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Riau

Riau is a province of Indonesia, located in the center of Sumatra along the Strait of Malacca. Riau is currently one of the richest provinces in Indonesia. This province is rich with natural resources, particularly petroleum, natural gas, rubber, palm oil and fiber plantations. The Riau Islands were part of Riau province until 2004, when they were made a separate province.


Lingga
Symbol of durability

The Lingga archipelago is a group of scattered islands along both sides of the equator, about 50 to 150 kilometres south of Batam and Bintan, and about ten hours from Tanjung Pinang by slow ferry. The two main islands are Lingga and Singkep; in the north is a number of smaller islands, among them Sebangka and Bakung, which are the biggest ones. Those form the ideal place for real romantic people: only a handful of the locals speak English, and the visitors can be counted on one hand.

The boat trip to Dabo on the island of Singkep - the main harbour for the Lingga group - is magical. The ferry leaves late in the morning from Tanjung Pinang and lingers past numerous islands in the calm and shallow sea. A lonely kelong (fishing huts on pillars) rise from the ocean; under it are big fish traps.

Houses, often nothing more than a few sheets of wood, are scattered along the waterside and break the monotone landscape with unnumbered small bays with sand. Late in the afternoon the fuzzy contours of Gunung Daik on Pulau Lingga appear. This mountain has three sharp teeth as peak, one of them seems to have broken of at it's base, and it was immortalized by Malay poetics as the symbol of durability. Pulau Lingga got it's name from Gunung Diak's unusual profile, linga means fallus in Sanscrite.
When the evening is falling, the blue colors of the sea intensify and the setting sun lights the sky with fuzzy grey and white clouds. The boat continues along dark islands with rocky, by forest covered coasts. In the fields behind the village, fires shine, and the call for prayer flows over the calm sea. Suddenly it's dark - it's only a few minutes from the equator - and the houses along the coast besome blinking islands of soft light.

Singkep and Lingga

Singkep is a small island, full of holes of the big tin mines which have been exploited for the last 150 years and which are far from finished. The main coty Dabo settles at the foot of a steep hill which offers a nice climb early in the morning. The vegetable- and fish markets are close to the harbour and can best be visited early, when the local boats put ashore their cargo. Pantai batu Bedaun, a nice white sand beach surrounded by palm trees, is four kilometres south of the city.

The neighboring island of Lingga once was the residence of sultan Mahmud, the last successfull ruler of the Malay sultanate Riau, which moved his court to this island at the start of the 19th century because he feared Dutch counter attacks for a pirates attack which he provoked. The island is dominated by Gunung Daik (1164 metres).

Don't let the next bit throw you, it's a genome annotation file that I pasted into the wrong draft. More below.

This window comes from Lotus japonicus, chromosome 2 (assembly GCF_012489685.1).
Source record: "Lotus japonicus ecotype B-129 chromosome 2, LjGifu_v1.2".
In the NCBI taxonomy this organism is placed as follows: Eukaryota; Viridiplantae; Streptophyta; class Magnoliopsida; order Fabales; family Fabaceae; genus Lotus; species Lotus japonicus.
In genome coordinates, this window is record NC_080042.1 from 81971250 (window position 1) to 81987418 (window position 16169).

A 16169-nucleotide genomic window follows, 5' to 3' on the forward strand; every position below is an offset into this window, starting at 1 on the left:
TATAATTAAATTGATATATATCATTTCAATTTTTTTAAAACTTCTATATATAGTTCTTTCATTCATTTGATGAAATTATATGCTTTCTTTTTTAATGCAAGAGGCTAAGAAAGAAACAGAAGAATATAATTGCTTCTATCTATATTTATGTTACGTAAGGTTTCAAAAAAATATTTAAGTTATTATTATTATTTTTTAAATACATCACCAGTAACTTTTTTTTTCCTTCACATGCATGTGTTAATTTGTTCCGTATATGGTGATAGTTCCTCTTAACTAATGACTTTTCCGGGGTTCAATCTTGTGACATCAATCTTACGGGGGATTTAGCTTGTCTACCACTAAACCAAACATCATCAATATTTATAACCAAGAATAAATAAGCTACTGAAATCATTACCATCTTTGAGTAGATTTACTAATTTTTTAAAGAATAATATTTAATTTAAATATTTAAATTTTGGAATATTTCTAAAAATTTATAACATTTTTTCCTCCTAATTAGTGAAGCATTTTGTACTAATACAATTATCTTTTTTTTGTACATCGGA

Crossing the open sea from Dabo to Daik in a small boat is exciting: the boat has a bumpy ride and foaming waves wet the people. The trip ends in a muddy creek which seems to be in the mangrove forests for nothing but the small boats.

The city itself seems to be taken directly from a book of Joseph Conrad, with small wooden houses which hang over the riverbank dangerously. North of Daik, on one and a half our walking distance, is the ruin of the palace of sultan Mahmud. It was built on a reasonable distance of the sea as protection against regular attacks of pirates. The island was once defended by a number of fortresses. Visit the palace early in the morning, when it's still cool.

When leaving the city you will pass the camat district offices. Here are who big bronze cannons from the end of the 18th century. The cannon on the left is called pecah piring (plate breaker), and the other one padam pelita (light exstinguiser). These name have something to do with the mighty sound when they are fired. In front of the offices is a flag on a pawl with iron foot that says: "W. Macfarlane and Co. Saracen Foundry Glasgow".

Outside the city is Mesjid Jamik, the royal mosque, which is even older than the one on Penyengat. The floor is made of cool white marble, and the big drum near the entrance dates from the 19th century. Inside is a nice woodcarved mimbar, made by the same craftsman as the one from Penyengat. The story goes that he was later sentenced to death, so no other ruler could ever posses a masterpiece like this. The grave of sultan Mahmud, behind the mosqke, is still visited by people who want his berkat, blessings.

The path towards the palace crosses a cool mountain river with a deep small lake, a nice place for a swimming afternoon after the long hot trip from the city. Ahead along the path on the left side if Bukit Cengket (Clove Hill), with on the peak the graves of later Malay rulers. The path leads towards an old road which is hardly visible because it's overgrown, towards Robat where you can find the grave of an Buginese royal member, partially covered and surrounded by an iron fence.

Eventually you will end up near the royal palace in Damnah. The last sultan who lived here, Abdul Rahman, was forced to step down by the Dutch in 1911, and died in Singapore in 1930. The palace was totally built from wood, but only the fundaments and stone stairs remain. In front of the fundaments still are the, overgrown, remains of balairong, a pavilion where the rulers met with visitors.

At the back is a key-shaped royal toilet, complete with tiled well, and nearby are the fundamental remains of a gigantic harem which the sultan was about to complete when he was forces to step down. The Dutch said Abdul Rahman was 'sensual and extravagant'. A sign simply tells '44 uncompleted rooms'.


Last revised on April 05, 2012
    
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